July 5, 2011

Despite being a populated settlement for more than 1600 years, you can be forgiven for never having heard of Priene. It just didn’t play a major role in Greek history. But that doesn’t mean you shouldn’t visit; the remains are very impressive and the city is a good example of Hippodamian town planning. Though steep in places and perhaps in need of a few more explanatory signs, the site offers plenty of shade and great views.

The acropolis viewed from the Sanctuary of Athena


The theater




Honorary theater seat


Column drums, Sanctuary of Athena


City walls





July 2, 2011

Miletus turned out to be one of my favorite sites of the trip: sprawling and full of impressive remains but without all the crowds plaguing Ephesus. There is also a nice little museum nearby. [see also my earlier post on Miletus with (somewhat less impressive) photos taken with my phone]

Roman Theater

Remains of the Harbor Monument

Baths of Faustina



Archaic kouros


Other sites around Pergamum

June 30, 2011

Also in the vicinity of Pergamum are the “Red Basilica” and the Asclepion.

The giant 'Red Basilica' was originally a temple to Egyptian gods


Predictably turned into a church in the Byzantine era.


The Opaion, which used to be much bigger apparently


The Sacred Way to the Asklepeion (a sort of ancient medical facility)


View of the North Gallery




View of the acropolis of Pergamum

Acropolis of Pergamum

June 30, 2011

During the Hellenistic era Pergamum was the capital of a small but extremely wealthy kingdom. They invested heavily in the monumental and, even though certain items were carted off to Berlin, the site is still spectacular.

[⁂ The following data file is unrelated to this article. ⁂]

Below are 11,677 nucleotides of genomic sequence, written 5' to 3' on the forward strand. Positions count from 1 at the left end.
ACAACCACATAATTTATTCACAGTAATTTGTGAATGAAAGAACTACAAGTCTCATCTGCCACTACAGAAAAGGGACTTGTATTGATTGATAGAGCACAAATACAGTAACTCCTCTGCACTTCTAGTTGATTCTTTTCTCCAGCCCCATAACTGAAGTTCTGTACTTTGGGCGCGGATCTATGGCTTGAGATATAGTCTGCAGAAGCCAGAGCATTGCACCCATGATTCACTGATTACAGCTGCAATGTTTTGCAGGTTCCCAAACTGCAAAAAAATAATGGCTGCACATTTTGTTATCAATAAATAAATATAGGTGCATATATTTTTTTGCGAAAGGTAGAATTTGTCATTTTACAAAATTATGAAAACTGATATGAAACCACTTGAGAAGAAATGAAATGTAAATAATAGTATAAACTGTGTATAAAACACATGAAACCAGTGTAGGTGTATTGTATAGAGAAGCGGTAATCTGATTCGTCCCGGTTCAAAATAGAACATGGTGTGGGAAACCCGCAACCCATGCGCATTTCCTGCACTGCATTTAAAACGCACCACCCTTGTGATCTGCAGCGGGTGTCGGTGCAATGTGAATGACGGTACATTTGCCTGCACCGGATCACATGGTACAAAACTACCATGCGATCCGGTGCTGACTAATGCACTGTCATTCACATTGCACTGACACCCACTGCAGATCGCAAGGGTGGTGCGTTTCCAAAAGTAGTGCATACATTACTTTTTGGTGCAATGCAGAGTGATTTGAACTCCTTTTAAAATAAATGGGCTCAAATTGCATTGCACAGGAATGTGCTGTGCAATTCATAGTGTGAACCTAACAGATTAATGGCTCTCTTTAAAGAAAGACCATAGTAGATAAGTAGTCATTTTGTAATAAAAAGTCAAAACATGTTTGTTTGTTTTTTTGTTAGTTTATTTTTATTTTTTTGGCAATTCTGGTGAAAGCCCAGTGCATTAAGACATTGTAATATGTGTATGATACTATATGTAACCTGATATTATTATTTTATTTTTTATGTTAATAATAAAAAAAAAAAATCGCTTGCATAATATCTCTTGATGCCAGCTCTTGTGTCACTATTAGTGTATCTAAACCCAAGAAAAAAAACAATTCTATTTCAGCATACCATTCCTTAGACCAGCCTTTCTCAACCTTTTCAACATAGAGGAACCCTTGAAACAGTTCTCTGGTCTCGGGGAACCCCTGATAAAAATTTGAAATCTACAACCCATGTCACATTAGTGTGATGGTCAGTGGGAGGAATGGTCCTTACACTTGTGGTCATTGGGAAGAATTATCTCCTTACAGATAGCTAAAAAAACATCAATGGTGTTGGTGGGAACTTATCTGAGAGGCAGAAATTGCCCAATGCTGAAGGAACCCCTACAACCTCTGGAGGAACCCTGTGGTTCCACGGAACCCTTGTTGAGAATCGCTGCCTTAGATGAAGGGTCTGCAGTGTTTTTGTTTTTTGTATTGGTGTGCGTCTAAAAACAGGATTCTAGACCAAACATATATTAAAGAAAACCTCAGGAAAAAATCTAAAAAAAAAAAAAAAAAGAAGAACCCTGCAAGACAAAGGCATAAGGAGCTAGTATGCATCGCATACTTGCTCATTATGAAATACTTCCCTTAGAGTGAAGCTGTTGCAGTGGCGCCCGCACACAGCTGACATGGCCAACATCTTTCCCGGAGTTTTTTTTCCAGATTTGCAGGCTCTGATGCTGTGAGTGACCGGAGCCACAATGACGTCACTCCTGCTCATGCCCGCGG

The theater

Temple of Trajan



Substructure for Trajan's Sanctuary

Once there was a great altar to Zeus here. Now you need to go to Berlin to see it...


The Altar in the Pergamonmuseum

Take the time to hike down to 'Bulding Z' and its mosaics.


Alexandria Troas

June 29, 2011

On the coast south of Troy, Alexandria Troas was once a big deal. Now it’s just a scattering of ruins. Admission: free.

Fallen columns and entablature

Entablature bits

Signage was at a minimum at Alexandria Troas. I'm guessing this was some sort of cistern...


On the road

According to Lonely Planet, Alexandria Troas once boasted the largest Roman baths in Anatolia. It's not hard to believe.

Baths of Herodes Atticus. Do not climb!

Museum of Archaeology, Istanbul

June 28, 2011

A few of the many, many things on display at Istanbul’s great Museum of Archaeology:

Gladiator relief with bull-riding

Stele from Amissos (first century CE)

Stele for Severius Acceptus

Stele for four men, Cyzicos, Hellenistic era


Detail of Mourning Women sarcophagus, circa 350 BCE

detail of Porphyrios monument base, circa 500 CE


Detail of Orpheus-themed mosaic, circa 500 CE


Antikythera Mechanism

April 20, 2011

Lego Antikythera Mechanism:

See also this.